Shareef Abdur-Rahim hopes to offer ‘Dream’ like Hakeem
The former All-Star and new G League boss wants to inspire young Muslims
LAS VEGAS – Growing up watching Hakeem Olajuwon star in the NBA, Shareef Abdur-Rahim believed he too could lace up his sneakers and become an NBA player one day. Abdur-Rahim, of course, went on to have a productive 12-year career, averaging 18.1 points and 7.5 rebounds. And now he hopes he can inspire young Muslims to believe they too can work in a pro sports league.
Abdur-Rahim will officially become president of the G League on Jan. 11 when he replaces Malcolm Turner, who is the new athletic director at Vanderbilt University. The former All-Star forward will run the G League’s business and basketball operations, including leaguewide expansion and testing of experimental rules.
“As a young kid, seeing Hakeem, who I identified with being a Muslim and seeing him play and fast, that was inspiring to me,” Abdur-Rahim told The Undefeated during the G League Showcase at the Mandalay Bay Convention Center. “If there is a young Muslim who enjoys sports, thinks of being an executive in sports and entertainment, then absolutely I hope they are inspired. Now with that is hard work and sacrifices. I embrace that. It’s a blessing. It’s a good thing.
“The fact that I fast doesn’t prevent me from doing that. It’s the same deal. Just take the high-tops off, lace up some different shoes and go to work.”
Abdur-Rahim, who is currently NBA vice president of basketball operations, received news of his big promotion on his 42nd birthday on Dec. 11. He was the most popular person at the Mandalay Bay Convention Center as people continually congratulated him.
“It’s been really cool,” he said. “My peers, guys that are my contemporaries that I stay in touch with and lost touch with, teammates that were a little older than me that I looked up to, reached out. All those were really special.”
Abdur-Rahim was the third overall pick in the 1996 NBA draft. He also won a gold medal for USA Basketball during the 2000 Sydney Games. He brings more than just playing experience to his new job, however. Abdur-Rahim spent five seasons as assistant general manager with the Sacramento Kings and was general manager of the Kings’ G League team in Reno, Nevada, during the 2013-14 season.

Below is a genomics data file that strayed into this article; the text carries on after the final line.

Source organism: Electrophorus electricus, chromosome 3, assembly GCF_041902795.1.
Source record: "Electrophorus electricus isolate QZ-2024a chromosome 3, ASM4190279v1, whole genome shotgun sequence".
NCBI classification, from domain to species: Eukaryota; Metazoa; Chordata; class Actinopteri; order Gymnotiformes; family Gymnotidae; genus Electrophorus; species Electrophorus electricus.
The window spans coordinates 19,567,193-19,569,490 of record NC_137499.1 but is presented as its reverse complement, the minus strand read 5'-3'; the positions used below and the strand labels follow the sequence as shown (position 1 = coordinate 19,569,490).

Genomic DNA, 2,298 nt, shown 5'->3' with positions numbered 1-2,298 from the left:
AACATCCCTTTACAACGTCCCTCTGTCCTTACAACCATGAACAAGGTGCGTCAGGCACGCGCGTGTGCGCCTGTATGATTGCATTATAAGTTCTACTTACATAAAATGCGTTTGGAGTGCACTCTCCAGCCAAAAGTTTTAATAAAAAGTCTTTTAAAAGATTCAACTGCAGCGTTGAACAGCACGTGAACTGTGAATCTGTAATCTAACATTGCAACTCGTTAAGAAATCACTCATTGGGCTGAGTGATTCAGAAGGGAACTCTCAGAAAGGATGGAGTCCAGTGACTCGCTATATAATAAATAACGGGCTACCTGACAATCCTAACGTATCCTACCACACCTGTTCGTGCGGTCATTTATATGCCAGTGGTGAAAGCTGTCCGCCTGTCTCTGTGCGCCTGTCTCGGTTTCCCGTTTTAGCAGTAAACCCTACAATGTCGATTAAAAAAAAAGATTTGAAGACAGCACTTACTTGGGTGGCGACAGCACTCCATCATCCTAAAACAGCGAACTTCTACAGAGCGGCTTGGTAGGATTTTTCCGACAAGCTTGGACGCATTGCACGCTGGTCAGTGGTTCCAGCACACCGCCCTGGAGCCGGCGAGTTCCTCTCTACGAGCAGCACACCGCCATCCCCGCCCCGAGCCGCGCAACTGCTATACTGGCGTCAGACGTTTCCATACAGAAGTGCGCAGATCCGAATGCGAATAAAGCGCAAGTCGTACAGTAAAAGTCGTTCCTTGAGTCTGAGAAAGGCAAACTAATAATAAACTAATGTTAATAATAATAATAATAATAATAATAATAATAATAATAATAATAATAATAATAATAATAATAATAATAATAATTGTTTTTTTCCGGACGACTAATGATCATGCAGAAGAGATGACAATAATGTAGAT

The former California-Berkeley star completed a bachelor’s degree in sociology in 2012 while working in the Kings’ front office and also earned a degree from the USC Marshall School of Business in 2016.
“I went to business school to have the opportunity, be qualified and have different experiences, “Abdur-Rahim said. Some of it was seeing where the industry was going.
“When I explained this opportunity to my wife, she said to me, ‘That is pretty much what you have been working towards since you’ve retired,’ And that is true.”
Abdur-Rahim is also the latest African-American former NBA player who has earned an executive role in the league or with a team in recent years.
The Philadelphia 76ers named two-time All-Star Elton Brand their general manager this year. Three-time NBA champion James Jones was named interim general manager of the Phoenix Suns this year. Others include: Sacramento Kings assistant general manager Brandon Williams, New York Knicks assistant general manager Gerald Madkins, Denver Nuggets assistant general manager Calvin Booth, Detroit Pistons assistant general manager Malik Rose, Brooklyn Nets assistant general manager Trajan Langdon and Atlanta Hawks vice president of basketball operations Rod Higgins.
“Some folks will say there was a rush of analytic folks,” Abdur-Rahim said. “You see now folks are directing back towards people with playing experience. I think the guys mentioned are qualified people. I couldn’t have an opportunity like this without being qualified and working my way in the G League running, interning at the league office, going back to school and being in the position I have been in the last three years. That lends itself to experience and being qualified. …
“And then you get in, do a good job and open doors for other folks.”
The G League currently has 27 teams affiliated with its 30 NBA clubs. Its annual G League Showcase, in which every team plays two games on two closed courts, began Wednesday and ends Saturday. Abdur-Rahim hopes that every NBA team will have its own affiliate by 2022. He also expects the G League to continue to be an open-minded experimental league under his leadership.
“I’ve seen the evolution of the league and the great work that Malcolm and has group has done,” Abdur-Rahim said. “To see where we are sitting now. … Going towards 30 teams, the professional path, the rebranding, it’s such a great situation with so many opportunities. You’re positioned really with a great team around it. There is so much opportunity to help craft with folks, craft a vision, craft ideas, move forward.
“It’s a great balance personally to share my experiences on the court and as basketball player, developing life in the NBA and life past playing, with young guys I identify with. And, connecting the business with it. It’s a lot of different levels. It makes a lot of sense.”